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  • I am sorry that this happened to you and that it is a larger problem. I was shocked at the trash, but particularly the TP, the first time I walked the Camino in 2008. I have given many talks, both private and public, about the Camino. I always stress taking a “portable bathroom”, which is simply a Ziploc bag with some TP. If you are desperate and have to go in the bushes, take EVERYTHING with you when you leave. We have to clean up after our dogs, right? Anything less is rude, unsanitary, and just plain disrespectful. Of course it would help if there were public toilets available at regular intervals, but since that is not the case, just be responsible. Respect the Way and the beautiful people and country who make it possible.

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  • Being a Hospitalero comes with an unexpected education. We see the world and all levels of education. I was hoping to learn tolerance or how to let it “roll off”. My eyes are open and I hope Camino experiences will help some pilgrims see a different world and get a much needed education.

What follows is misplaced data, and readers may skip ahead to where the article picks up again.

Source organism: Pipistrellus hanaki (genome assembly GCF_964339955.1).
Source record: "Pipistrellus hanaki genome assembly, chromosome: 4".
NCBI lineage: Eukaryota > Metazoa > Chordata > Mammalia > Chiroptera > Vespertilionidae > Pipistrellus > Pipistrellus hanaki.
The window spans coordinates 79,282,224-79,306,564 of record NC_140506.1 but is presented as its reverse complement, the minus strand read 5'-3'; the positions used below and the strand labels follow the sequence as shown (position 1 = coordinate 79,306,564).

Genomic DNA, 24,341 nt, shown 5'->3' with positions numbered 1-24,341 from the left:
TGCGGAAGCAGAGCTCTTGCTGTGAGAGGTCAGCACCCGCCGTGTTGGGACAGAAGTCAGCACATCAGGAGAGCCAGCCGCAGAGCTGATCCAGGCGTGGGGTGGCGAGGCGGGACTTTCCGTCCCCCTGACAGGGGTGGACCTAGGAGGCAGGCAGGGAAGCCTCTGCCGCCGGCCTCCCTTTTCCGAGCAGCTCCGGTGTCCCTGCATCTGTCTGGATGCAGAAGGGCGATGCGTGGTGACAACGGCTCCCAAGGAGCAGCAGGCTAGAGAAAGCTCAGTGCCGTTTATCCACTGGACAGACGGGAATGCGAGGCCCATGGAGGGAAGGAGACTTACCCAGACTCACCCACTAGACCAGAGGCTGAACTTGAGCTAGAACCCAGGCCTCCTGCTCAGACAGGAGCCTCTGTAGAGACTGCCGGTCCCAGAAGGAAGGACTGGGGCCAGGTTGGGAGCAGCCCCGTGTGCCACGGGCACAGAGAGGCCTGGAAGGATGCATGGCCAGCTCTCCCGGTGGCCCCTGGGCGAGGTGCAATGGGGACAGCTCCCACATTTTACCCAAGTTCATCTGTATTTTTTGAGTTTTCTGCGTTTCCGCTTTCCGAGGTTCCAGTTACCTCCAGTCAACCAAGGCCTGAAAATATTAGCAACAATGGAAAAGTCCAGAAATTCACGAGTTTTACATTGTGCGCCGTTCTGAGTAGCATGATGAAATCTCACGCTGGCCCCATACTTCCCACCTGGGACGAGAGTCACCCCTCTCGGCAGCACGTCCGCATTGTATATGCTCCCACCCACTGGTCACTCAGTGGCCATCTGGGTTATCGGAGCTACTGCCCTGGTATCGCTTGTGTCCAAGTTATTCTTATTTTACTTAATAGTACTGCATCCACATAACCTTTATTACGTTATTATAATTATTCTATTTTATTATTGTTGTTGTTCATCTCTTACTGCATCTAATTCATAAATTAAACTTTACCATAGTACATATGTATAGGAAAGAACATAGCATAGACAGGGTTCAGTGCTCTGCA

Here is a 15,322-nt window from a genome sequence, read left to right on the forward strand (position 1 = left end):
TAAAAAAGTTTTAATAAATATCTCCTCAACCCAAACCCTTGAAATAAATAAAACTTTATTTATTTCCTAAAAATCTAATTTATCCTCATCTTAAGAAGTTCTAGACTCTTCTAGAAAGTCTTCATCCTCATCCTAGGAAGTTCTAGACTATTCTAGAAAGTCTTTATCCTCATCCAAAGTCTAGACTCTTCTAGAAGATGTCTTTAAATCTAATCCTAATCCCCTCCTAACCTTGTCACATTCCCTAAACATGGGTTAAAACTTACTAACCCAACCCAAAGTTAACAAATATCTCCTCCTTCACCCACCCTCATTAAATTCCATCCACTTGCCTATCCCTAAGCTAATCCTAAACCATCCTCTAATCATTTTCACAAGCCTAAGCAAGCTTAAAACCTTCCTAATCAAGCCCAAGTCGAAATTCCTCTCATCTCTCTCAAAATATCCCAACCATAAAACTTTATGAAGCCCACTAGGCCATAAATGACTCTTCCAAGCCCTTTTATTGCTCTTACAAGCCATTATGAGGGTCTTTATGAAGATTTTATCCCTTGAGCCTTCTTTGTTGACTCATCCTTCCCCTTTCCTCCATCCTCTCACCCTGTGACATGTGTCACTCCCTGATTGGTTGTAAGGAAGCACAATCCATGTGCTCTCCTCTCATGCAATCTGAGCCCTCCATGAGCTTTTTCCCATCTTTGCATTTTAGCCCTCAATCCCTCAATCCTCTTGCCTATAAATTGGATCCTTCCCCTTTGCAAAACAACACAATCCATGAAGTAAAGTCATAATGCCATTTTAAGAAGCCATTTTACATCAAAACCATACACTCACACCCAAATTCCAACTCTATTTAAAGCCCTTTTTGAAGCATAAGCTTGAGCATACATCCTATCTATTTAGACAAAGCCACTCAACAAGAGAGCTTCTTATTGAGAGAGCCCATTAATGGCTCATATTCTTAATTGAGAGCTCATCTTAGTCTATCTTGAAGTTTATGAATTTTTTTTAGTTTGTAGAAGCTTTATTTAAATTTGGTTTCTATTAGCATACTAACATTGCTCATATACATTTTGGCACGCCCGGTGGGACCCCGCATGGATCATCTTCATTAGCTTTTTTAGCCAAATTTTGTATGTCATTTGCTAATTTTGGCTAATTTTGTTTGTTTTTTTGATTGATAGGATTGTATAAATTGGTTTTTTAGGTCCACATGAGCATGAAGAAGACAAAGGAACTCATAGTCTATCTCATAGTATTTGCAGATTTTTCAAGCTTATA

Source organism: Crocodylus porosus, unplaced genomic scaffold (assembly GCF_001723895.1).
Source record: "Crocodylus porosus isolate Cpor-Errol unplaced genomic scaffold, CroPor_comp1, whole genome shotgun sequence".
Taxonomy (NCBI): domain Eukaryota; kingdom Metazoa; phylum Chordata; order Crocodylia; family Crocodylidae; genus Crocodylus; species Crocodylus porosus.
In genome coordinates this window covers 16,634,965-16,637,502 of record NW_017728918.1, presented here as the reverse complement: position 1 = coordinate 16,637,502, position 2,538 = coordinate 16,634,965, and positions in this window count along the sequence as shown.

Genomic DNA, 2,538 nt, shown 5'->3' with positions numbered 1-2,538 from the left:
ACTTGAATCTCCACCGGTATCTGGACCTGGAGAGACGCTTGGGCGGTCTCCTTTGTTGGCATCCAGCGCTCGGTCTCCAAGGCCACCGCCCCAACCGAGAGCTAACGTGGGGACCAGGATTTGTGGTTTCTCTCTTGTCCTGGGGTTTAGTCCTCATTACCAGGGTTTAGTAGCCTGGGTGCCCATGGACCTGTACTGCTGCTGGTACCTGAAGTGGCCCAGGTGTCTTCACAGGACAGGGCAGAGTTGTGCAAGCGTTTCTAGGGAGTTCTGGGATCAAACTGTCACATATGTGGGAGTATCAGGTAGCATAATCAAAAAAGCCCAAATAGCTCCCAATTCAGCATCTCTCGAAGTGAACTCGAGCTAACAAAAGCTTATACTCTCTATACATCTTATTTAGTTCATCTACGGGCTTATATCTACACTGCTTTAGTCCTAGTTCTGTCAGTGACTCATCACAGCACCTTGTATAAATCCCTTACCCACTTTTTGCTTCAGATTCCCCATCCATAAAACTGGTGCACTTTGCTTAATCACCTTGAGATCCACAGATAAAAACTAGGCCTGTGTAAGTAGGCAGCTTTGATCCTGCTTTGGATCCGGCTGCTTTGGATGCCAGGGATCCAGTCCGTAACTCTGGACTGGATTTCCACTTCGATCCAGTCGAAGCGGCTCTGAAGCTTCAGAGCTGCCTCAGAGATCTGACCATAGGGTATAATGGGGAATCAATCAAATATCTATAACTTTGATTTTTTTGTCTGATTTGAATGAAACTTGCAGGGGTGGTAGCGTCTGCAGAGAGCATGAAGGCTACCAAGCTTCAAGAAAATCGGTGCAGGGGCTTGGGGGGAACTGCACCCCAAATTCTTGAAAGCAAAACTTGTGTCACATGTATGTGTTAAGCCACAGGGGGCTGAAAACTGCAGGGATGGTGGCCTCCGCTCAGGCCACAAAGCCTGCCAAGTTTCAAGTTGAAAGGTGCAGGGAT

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    • It’s just part of the gig. I think ppl are capable of great change. And Pilgrims can’t help but change after their walk. It’s inevitable. I just wish they were a bit more conscious of the impact of their choices along the way. Buen Camino 🙏

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  • Men in this country, probably all over Europe, just pee when and wherever they happen to be. It really was shocking when walking the dog around a corner in the road there was a guy right there taking a leak. Not a country dirt road, but the main road with houses around, the bus stop., cars going by. And without thinking I say WTF!! He just kept peeing. Geesh…
    Men can be pigs.

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  • There are just people who don’t care. Leave their trash everywhere, no respect for other people’s property. It’s never going to change, unfortunately. Even pilgrims!